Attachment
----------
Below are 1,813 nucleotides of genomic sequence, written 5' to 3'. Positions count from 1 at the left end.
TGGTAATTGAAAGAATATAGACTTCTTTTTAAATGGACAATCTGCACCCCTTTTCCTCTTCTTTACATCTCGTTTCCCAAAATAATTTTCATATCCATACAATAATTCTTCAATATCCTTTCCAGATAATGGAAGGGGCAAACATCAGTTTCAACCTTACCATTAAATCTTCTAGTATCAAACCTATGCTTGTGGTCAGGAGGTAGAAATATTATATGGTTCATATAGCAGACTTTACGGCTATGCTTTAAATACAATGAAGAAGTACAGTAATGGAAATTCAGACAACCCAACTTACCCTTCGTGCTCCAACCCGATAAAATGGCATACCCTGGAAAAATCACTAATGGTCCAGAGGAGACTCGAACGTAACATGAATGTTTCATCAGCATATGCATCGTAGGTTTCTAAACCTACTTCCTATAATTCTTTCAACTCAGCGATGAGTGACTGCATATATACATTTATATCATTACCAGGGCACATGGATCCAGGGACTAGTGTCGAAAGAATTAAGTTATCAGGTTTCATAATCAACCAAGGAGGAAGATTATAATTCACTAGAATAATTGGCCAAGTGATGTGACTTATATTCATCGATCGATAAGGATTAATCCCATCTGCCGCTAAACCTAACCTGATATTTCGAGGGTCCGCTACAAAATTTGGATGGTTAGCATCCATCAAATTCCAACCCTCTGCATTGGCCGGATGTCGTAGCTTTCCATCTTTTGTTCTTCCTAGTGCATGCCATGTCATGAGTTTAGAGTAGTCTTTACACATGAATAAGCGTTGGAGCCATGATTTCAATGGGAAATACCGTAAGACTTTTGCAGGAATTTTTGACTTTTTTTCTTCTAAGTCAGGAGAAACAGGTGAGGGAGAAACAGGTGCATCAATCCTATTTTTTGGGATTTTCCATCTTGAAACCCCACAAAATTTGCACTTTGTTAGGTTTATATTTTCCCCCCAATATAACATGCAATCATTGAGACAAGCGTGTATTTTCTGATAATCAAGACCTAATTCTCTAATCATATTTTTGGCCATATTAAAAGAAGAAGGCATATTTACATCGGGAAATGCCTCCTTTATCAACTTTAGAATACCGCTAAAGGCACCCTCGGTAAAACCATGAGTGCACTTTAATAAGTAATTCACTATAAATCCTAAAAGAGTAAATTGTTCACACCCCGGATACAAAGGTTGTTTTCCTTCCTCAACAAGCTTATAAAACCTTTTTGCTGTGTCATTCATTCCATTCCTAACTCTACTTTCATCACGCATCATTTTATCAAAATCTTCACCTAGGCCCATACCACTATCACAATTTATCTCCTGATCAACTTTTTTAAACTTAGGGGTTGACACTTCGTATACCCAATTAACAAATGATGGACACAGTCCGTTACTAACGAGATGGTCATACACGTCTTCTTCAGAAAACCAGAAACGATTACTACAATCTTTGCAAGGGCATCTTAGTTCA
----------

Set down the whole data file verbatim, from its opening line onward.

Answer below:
Below are 1,813 nucleotides of genomic sequence, written 5' to 3'. Positions count from 1 at the left end.
TGGTAATTGAAAGAATATAGACTTCTTTTTAAATGGACAATCTGCACCCCTTTTCCTCTTCTTTACATCTCGTTTCCCAAAATAATTTTCATATCCATACAATAATTCTTCAATATCCTTTCCAGATAATGGAAGGGGCAAACATCAGTTTCAACCTTACCATTAAATCTTCTAGTATCAAACCTATGCTTGTGGTCAGGAGGTAGAAATATTATATGGTTCATATAGCAGACTTTACGGCTATGCTTTAAATACAATGAAGAAGTACAGTAATGGAAATTCAGACAACCCAACTTACCCTTCGTGCTCCAACCCGATAAAATGGCATACCCTGGAAAAATCACTAATGGTCCAGAGGAGACTCGAACGTAACATGAATGTTTCATCAGCATATGCATCGTAGGTTTCTAAACCTACTTCCTATAATTCTTTCAACTCAGCGATGAGTGACTGCATATATACATTTATATCATTACCAGGGCACATGGATCCAGGGACTAGTGTCGAAAGAATTAAGTTATCAGGTTTCATAATCAACCAAGGAGGAAGATTATAATTCACTAGAATAATTGGCCAAGTGATGTGACTTATATTCATCGATCGATAAGGATTAATCCCATCTGCCGCTAAACCTAACCTGATATTTCGAGGGTCCGCTACAAAATTTGGATGGTTAGCATCCATCAAATTCCAACCCTCTGCATTGGCCGGATGTCGTAGCTTTCCATCTTTTGTTCTTCCTAGTGCATGCCATGTCATGAGTTTAGAGTAGTCTTTACACATGAATAAGCGTTGGAGCCATGATTTCAATGGGAAATACCGTAAGACTTTTGCAGGAATTTTTGACTTTTTTTCTTCTAAGTCAGGAGAAACAGGTGAGGGAGAAACAGGTGCATCAATCCTATTTTTTGGGATTTTCCATCTTGAAACCCCACAAAATTTGCACTTTGTTAGGTTTATATTTTCCCCCCAATATAACATGCAATCATTGAGACAAGCGTGTATTTTCTGATAATCAAGACCTAATTCTCTAATCATATTTTTGGCCATATTAAAAGAAGAAGGCATATTTACATCGGGAAATGCCTCCTTTATCAACTTTAGAATACCGCTAAAGGCACCCTCGGTAAAACCATGAGTGCACTTTAATAAGTAATTCACTATAAATCCTAAAAGAGTAAATTGTTCACACCCCGGATACAAAGGTTGTTTTCCTTCCTCAACAAGCTTATAAAACCTTTTTGCTGTGTCATTCATTCCATTCCTAACTCTACTTTCATCACGCATCATTTTATCAAAATCTTCACCTAGGCCCATACCACTATCACAATTTATCTCCTGATCAACTTTTTTAAACTTAGGGGTTGACACTTCGTATACCCAATTAACAAATGATGGACACAGTCCGTTACTAACGAGATGGTCATACACGTCTTCTTCAGAAAACCAGAAACGATTACTACAATCTTTGCAAGGGCATCTTAGTTCA